The Reds have won only one of their last seven games and host Wolves in the FA Cup fourth round at the end of the most disappointing week of their season.
A 3-2 home defeat by struggling Swansea saw them slip 10 points behind Chelsea in the Premier League title race while they were beaten by Southampton in the semi-finals of the EFL Cup.
Some observers have attributed Liverpool’s struggles to a waning of their physical performance and the intensity that Klopp’s teams are famous for.
The German, though, insisted the statistics do not bear that out.
He said: “They are still as high in all parts as they were before, especially in distance. The games are different so sometimes there will be less sprints to do, it’s completely different when you play United, City or Swansea, but no they didn’t change.
“It’s not a fitness problem. We didn’t play that well but we could have won games, we could have won against (Manchester) United, we could have won against Swansea. Football is about decision-making — you have to make the right decisions at the right moment.”
Klopp is confident Liverpool have addressed their deficiencies and the big thing that needs to change now is a bit of luck.
“We’ve worked on it already,” he said. “We had the chances (against Southampton). You have to carry on and things will change again.
“We don’t run less, we don’t invest less. In one or two games we created less but it’s still a process.
“We had a few games when from now on everyone thought we would fly but unfortunately the season is too long. When you stop flying then it’s hard work to go back in this mood.
“Hopefully we’ve already sorted it. It’s not a big thing. It was not good enough in a few moments the last few matches and that changed the results completely.”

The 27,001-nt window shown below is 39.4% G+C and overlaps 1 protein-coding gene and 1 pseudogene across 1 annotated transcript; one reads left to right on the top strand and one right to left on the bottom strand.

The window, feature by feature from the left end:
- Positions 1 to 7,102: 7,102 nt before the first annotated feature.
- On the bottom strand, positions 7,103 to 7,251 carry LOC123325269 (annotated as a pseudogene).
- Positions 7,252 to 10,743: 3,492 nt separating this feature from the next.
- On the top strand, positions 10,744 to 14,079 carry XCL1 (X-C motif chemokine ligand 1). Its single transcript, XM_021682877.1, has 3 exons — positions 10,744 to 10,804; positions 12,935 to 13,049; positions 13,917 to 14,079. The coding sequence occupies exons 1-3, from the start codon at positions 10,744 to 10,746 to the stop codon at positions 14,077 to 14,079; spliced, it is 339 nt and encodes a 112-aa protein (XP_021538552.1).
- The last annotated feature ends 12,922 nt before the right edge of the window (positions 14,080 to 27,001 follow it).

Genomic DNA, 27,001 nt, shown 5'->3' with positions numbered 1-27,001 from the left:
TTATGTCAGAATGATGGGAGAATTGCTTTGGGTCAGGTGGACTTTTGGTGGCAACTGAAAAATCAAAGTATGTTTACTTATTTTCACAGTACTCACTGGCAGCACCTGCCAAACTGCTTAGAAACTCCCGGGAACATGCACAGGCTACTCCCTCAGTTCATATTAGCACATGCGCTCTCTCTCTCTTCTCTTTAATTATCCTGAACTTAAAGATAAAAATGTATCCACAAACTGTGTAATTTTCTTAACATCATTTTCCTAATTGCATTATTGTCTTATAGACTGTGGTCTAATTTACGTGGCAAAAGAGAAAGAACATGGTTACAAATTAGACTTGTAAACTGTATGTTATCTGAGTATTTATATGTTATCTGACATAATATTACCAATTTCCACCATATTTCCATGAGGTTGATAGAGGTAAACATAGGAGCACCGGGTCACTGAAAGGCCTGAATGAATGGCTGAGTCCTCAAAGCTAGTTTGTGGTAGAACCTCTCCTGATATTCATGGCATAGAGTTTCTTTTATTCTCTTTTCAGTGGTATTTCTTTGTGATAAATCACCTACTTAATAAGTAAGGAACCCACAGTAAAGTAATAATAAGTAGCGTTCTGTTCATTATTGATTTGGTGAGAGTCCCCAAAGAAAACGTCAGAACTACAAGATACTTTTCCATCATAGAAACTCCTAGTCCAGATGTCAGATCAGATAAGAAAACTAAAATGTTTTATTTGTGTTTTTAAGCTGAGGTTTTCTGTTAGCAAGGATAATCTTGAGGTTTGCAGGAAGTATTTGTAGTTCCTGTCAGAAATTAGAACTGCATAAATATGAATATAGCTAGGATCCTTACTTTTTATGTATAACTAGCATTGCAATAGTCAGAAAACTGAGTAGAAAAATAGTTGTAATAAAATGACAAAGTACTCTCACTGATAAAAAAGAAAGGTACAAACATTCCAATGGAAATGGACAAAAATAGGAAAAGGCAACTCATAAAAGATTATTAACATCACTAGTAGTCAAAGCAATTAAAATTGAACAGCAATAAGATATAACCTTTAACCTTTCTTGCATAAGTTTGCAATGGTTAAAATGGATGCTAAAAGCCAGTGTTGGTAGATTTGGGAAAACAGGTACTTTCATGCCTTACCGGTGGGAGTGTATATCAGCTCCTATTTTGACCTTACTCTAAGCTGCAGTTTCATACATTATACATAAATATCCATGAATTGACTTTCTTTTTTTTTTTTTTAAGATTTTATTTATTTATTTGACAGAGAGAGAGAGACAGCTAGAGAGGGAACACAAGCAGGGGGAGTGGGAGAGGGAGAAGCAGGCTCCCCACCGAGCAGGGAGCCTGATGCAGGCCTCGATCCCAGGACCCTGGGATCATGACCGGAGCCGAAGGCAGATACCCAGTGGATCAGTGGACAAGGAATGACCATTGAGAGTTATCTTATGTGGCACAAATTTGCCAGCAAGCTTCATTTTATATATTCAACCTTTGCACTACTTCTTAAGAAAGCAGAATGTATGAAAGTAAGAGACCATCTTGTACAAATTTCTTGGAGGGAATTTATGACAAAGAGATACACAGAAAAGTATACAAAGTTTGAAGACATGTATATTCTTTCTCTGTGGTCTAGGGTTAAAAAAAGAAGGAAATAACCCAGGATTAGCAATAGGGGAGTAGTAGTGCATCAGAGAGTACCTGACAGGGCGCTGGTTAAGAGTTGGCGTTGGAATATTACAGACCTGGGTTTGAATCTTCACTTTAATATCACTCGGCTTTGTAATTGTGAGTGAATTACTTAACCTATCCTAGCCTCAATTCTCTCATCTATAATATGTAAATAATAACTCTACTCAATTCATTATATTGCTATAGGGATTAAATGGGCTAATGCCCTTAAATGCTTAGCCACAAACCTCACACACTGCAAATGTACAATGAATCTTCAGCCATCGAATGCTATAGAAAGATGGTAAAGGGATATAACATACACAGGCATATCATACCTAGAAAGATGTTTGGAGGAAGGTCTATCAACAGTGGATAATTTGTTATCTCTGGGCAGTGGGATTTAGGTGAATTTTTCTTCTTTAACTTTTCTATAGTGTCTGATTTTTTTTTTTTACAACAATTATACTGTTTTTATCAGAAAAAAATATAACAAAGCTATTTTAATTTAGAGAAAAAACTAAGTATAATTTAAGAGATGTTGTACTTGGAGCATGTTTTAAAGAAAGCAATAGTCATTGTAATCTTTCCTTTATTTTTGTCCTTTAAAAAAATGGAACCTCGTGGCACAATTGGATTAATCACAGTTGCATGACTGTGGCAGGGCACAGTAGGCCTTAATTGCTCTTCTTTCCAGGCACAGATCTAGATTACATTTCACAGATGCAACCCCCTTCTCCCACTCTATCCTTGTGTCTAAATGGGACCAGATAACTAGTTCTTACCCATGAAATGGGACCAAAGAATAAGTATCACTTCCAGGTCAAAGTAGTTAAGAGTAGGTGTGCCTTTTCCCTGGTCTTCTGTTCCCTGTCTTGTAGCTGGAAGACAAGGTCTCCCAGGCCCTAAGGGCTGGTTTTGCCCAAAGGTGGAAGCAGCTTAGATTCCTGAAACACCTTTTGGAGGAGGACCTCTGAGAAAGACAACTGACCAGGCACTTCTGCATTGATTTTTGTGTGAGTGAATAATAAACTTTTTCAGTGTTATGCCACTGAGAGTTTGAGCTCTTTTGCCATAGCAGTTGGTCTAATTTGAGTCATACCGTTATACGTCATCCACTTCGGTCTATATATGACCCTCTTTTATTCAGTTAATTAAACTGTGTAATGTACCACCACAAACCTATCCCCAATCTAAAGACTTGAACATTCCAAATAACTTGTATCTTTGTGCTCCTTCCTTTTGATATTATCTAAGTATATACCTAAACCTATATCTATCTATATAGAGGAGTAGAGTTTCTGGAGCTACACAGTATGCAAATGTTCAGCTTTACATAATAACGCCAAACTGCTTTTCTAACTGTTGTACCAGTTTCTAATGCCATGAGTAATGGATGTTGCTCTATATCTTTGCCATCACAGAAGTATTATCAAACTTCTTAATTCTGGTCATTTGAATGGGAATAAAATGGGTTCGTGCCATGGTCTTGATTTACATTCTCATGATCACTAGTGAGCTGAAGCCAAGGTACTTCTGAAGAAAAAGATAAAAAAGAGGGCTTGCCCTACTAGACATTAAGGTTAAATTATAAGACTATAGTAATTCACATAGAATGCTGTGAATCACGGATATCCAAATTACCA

Wolves has become a more significant game because of this week’s two losses but Klopp insisted the FA Cup would have been a priority anyway.
He named a youthful side for the third-round clash with Plymouth, which the Reds needed a replay to come through, and will make changes again today.
Klopp said: “That would mean that we thought before differently about the FA Cup — if we are still in one cup then we don’t want to play in the FA Cup. No.
“Of course we lost the last two so that changes a little bit the view on the third game but it doesn’t change our view on the FA Cup in general.
“We knew about the importance of this tournament. A few people thought we don’t know about it because of our line-up in the third round but of course we did.”
Klopp also insisted Daniel Sturridge’s many injury problems have not left permanent scars.
The striker has not scored for five games and, after Liverpool’s defeat to Southampton in midweek, former Reds defender Jamie Carragher highlighted Sturridge’s declining pace.
But Klopp believes any physical legacy of his periods on the sidelines is not permanent.
The Reds boss said: “I thought, after the Southampton game, from the physical side it was a really good game from Daniel Sturridge.
“He was really involved from the first second to the last second, and usually Daniel Sturridge scores twice but he’s a human being so he missed the chances.
“Of course, more injuries can have the effect that you lose, not the speed, but 100% trust in your body when sprinting. But it’s not lost forever. Daniel is the best age for a football player so, if he can stay fit, everything will be fine.”
For his part, Wolves boss Paul Lambert believes the players can again rise to the challenge in front of some 8,300 travelling supporters, as he looks to get one over on Klopp.
The pair were on the same Pro Licence course in 2004 and have since kept in touch, with Lambert spending some time back at Borussia Dormund, one of his former clubs, when Klopp was head coach of the German Bundesliga outfit.
“We have got nothing to lose and everything to gain,” Lambert said.
“We go up against a great team and a great club, with the history and everything attached to it, but in one given game, you can win.”